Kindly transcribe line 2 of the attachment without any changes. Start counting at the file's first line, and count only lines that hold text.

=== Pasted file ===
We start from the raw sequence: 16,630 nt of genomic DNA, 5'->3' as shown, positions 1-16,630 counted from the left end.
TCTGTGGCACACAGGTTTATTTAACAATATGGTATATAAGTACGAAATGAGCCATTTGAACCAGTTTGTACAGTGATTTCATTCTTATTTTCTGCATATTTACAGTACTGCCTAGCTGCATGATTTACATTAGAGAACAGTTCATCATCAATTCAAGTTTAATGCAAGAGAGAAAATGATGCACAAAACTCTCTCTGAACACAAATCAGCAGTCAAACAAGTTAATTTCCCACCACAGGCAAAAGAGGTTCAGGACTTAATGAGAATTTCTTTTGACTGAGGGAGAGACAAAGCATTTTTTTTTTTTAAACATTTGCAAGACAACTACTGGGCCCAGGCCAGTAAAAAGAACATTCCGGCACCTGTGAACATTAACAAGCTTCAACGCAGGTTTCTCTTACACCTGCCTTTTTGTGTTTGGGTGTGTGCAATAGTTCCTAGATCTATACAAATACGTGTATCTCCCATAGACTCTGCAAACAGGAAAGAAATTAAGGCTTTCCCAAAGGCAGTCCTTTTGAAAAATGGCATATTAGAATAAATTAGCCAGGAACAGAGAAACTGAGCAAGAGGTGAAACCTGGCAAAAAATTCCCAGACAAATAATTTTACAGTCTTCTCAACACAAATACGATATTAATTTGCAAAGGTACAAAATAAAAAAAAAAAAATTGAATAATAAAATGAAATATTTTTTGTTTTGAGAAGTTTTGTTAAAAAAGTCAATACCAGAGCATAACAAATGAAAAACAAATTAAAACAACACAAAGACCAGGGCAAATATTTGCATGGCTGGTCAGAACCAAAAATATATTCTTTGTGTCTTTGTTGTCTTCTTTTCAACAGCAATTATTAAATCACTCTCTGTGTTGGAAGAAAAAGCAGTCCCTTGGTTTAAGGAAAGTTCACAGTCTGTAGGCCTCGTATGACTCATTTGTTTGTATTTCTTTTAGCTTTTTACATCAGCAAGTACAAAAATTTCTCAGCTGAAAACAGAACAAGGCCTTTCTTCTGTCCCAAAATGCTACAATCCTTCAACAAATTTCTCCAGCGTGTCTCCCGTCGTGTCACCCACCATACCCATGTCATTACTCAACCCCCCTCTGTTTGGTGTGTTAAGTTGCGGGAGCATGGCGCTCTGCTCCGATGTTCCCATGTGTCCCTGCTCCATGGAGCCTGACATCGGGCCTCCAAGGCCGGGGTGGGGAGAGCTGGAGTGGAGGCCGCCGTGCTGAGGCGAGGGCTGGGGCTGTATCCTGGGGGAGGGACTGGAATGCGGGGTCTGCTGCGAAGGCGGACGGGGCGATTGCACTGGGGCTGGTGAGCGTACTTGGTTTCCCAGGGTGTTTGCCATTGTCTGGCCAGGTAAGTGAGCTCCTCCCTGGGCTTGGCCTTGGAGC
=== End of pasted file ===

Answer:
TCTGTGGCACACAGGTTTATTTAACAATATGGTATATAAGTACGAAATGAGCCATTTGAACCAGTTTGTACAGTGATTTCATTCTTATTTTCTGCATATTTACAGTACTGCCTAGCTGCATGATTTACATTAGAGAACAGTTCATCATCAATTCAAGTTTAATGCAAGAGAGAAAATGATGCACAAAACTCTCTCTGAACACAAATCAGCAGTCAAACAAGTTAATTTCCCACCACAGGCAAAAGAGGTTCAGGACTTAATGAGAATTTCTTTTGACTGAGGGAGAGACAAAGCATTTTTTTTTTTTAAACATTTGCAAGACAACTACTGGGCCCAGGCCAGTAAAAAGAACATTCCGGCACCTGTGAACATTAACAAGCTTCAACGCAGGTTTCTCTTACACCTGCCTTTTTGTGTTTGGGTGTGTGCAATAGTTCCTAGATCTATACAAATACGTGTATCTCCCATAGACTCTGCAAACAGGAAAGAAATTAAGGCTTTCCCAAAGGCAGTCCTTTTGAAAAATGGCATATTAGAATAAATTAGCCAGGAACAGAGAAACTGAGCAAGAGGTGAAACCTGGCAAAAAATTCCCAGACAAATAATTTTACAGTCTTCTCAACACAAATACGATATTAATTTGCAAAGGTACAAAATAAAAAAAAAAAAATTGAATAATAAAATGAAATATTTTTTGTTTTGAGAAGTTTTGTTAAAAAAGTCAATACCAGAGCATAACAAATGAAAAACAAATTAAAACAACACAAAGACCAGGGCAAATATTTGCATGGCTGGTCAGAACCAAAAATATATTCTTTGTGTCTTTGTTGTCTTCTTTTCAACAGCAATTATTAAATCACTCTCTGTGTTGGAAGAAAAAGCAGTCCCTTGGTTTAAGGAAAGTTCACAGTCTGTAGGCCTCGTATGACTCATTTGTTTGTATTTCTTTTAGCTTTTTACATCAGCAAGTACAAAAATTTCTCAGCTGAAAACAGAACAAGGCCTTTCTTCTGTCCCAAAATGCTACAATCCTTCAACAAATTTCTCCAGCGTGTCTCCCGTCGTGTCACCCACCATACCCATGTCATTACTCAACCCCCCTCTGTTTGGTGTGTTAAGTTGCGGGAGCATGGCGCTCTGCTCCGATGTTCCCATGTGTCCCTGCTCCATGGAGCCTGACATCGGGCCTCCAAGGCCGGGGTGGGGAGAGCTGGAGTGGAGGCCGCCGTGCTGAGGCGAGGGCTGGGGCTGTATCCTGGGGGAGGGACTGGAATGCGGGGTCTGCTGCGAAGGCGGACGGGGCGATTGCACTGGGGCTGGTGAGCGTACTTGGTTTCCCAGGGTGTTTGCCATTGTCTGGCCAGGTAAGTGAGCTCCTCCCTGGGCTTGGCCTTGGAGC